Impact behavior of a short glass fiber reinforced thermoplastic polyurethane

POLYMER COMPOSITES, Issue 3 2000
J. Jancar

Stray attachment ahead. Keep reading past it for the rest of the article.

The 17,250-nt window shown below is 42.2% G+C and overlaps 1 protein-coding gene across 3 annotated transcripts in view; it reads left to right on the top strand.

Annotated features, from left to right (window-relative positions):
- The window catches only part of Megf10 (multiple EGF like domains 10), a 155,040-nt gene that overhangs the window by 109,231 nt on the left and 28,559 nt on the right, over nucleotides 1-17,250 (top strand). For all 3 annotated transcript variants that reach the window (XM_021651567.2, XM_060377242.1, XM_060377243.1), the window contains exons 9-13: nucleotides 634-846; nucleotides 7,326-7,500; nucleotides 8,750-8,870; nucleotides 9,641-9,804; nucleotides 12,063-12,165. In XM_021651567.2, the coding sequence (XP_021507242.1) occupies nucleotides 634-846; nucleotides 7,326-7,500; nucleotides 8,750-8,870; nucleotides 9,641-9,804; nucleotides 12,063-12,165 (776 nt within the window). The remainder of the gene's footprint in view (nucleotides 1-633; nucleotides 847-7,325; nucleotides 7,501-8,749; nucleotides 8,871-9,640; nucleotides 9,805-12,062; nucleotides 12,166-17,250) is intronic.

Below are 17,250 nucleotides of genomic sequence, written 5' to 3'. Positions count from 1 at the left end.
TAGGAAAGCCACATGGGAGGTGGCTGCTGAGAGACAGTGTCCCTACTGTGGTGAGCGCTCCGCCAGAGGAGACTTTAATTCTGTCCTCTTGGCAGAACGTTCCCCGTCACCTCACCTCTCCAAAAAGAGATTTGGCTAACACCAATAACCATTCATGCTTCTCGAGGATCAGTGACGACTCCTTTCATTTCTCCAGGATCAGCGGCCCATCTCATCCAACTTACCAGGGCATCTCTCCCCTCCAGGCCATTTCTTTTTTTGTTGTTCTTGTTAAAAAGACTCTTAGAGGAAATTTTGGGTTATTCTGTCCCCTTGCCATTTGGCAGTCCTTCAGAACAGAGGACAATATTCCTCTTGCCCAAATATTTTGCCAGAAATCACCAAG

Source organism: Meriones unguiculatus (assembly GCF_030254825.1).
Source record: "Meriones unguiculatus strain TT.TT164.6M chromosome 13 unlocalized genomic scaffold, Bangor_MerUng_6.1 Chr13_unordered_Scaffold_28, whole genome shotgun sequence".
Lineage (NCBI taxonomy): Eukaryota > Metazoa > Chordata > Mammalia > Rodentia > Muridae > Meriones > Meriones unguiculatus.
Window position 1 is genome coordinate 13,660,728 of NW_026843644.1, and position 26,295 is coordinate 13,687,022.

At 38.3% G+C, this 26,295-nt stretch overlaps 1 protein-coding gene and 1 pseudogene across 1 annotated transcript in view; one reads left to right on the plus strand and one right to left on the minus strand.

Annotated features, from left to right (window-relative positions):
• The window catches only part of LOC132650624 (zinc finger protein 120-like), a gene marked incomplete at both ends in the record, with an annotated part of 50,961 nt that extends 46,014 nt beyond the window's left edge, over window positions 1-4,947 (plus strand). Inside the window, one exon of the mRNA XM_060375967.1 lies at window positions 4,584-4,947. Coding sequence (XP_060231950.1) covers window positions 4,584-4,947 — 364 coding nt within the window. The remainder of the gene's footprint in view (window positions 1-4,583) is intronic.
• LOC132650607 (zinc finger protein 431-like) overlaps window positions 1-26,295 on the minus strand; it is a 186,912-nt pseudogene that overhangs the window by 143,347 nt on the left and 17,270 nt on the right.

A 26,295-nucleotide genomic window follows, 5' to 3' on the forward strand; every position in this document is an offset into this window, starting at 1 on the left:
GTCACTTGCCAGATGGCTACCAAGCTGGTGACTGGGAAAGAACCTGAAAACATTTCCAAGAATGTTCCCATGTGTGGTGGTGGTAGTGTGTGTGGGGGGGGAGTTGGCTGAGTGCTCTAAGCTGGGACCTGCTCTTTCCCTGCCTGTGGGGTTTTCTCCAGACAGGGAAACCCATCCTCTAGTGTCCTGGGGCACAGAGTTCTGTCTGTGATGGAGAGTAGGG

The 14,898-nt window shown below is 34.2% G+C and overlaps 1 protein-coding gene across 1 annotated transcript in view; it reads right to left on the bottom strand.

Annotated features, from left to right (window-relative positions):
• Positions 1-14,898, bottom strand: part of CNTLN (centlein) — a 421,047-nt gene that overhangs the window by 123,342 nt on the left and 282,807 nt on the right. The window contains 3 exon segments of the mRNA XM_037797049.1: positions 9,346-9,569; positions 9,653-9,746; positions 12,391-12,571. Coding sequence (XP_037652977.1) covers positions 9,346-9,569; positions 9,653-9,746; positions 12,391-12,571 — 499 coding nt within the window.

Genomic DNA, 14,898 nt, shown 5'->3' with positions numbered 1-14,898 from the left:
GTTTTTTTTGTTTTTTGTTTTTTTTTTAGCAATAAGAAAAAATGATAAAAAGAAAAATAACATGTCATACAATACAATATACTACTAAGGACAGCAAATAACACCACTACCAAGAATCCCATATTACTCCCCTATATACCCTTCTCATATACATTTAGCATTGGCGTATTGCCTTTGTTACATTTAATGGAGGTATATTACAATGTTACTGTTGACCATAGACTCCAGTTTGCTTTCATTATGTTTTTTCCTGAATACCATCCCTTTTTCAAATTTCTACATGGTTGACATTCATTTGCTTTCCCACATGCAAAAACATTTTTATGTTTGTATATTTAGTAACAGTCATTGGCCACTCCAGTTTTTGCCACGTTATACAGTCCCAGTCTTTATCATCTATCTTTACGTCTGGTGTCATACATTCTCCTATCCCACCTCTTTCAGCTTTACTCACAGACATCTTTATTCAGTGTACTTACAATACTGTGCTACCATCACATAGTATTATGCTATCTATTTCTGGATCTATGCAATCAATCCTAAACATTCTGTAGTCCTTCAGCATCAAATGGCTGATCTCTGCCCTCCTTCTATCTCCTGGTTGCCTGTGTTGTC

The temperature dependence of critical strain energy release rate (Gc,) and standardized Charpy notched impact strength (CNIS) were measured for a thermoplastic polyurethane (TPUR) reinforced with 30 wt% of short glass fibers (SGF) over a temperature interval ranging from ,150C 23C (RT) at two strain rates, 70 and 150 s,1, respectively. Fractographic observation of fracture planes was used to qualitatively assess the fracture modes and mechanisms. Adhesion between the reinforcement and the matrix was excellent and the integrity of the fiber-matrix interfacial contact was relatively insensitive to exposure to hydrolysis during the immersion in boiling water for 100 hours. At temperatures above ,30C, there was a large extent of plastic deformation in the vicinity of crack planes while at temperatures below ,50C, the extent of plastic deformation was substantially reduced. This resulted in a change in the major energy dissipation mechanism and led to a decrease of both CNIS and Gc, values for SGF/TPUR composites. It was suggested that the plastic deformation of TPUR matrix in the immediate vicinity of glass fibers was the primary source of energy dissipation at temperatures above ,30C, while the friction and fiber pull-out was the main dissipative process below ,50C. Over the whole temperature interval investigated, greater Gc, values were obtained at higher strain rate of 150 s,1, without any significant change in the fractographic patterns observed on the fracture planes. The CNIS/Gc, ratio, used to assess suitability of CNIS for comparison of materials, changed with temperature substantially suggesting that the functional dependences of CNIS and Gc, on temperature differ substantially. Hence, CNIS data do not provide a reliable base for material selection and for design purposes in this case. [source]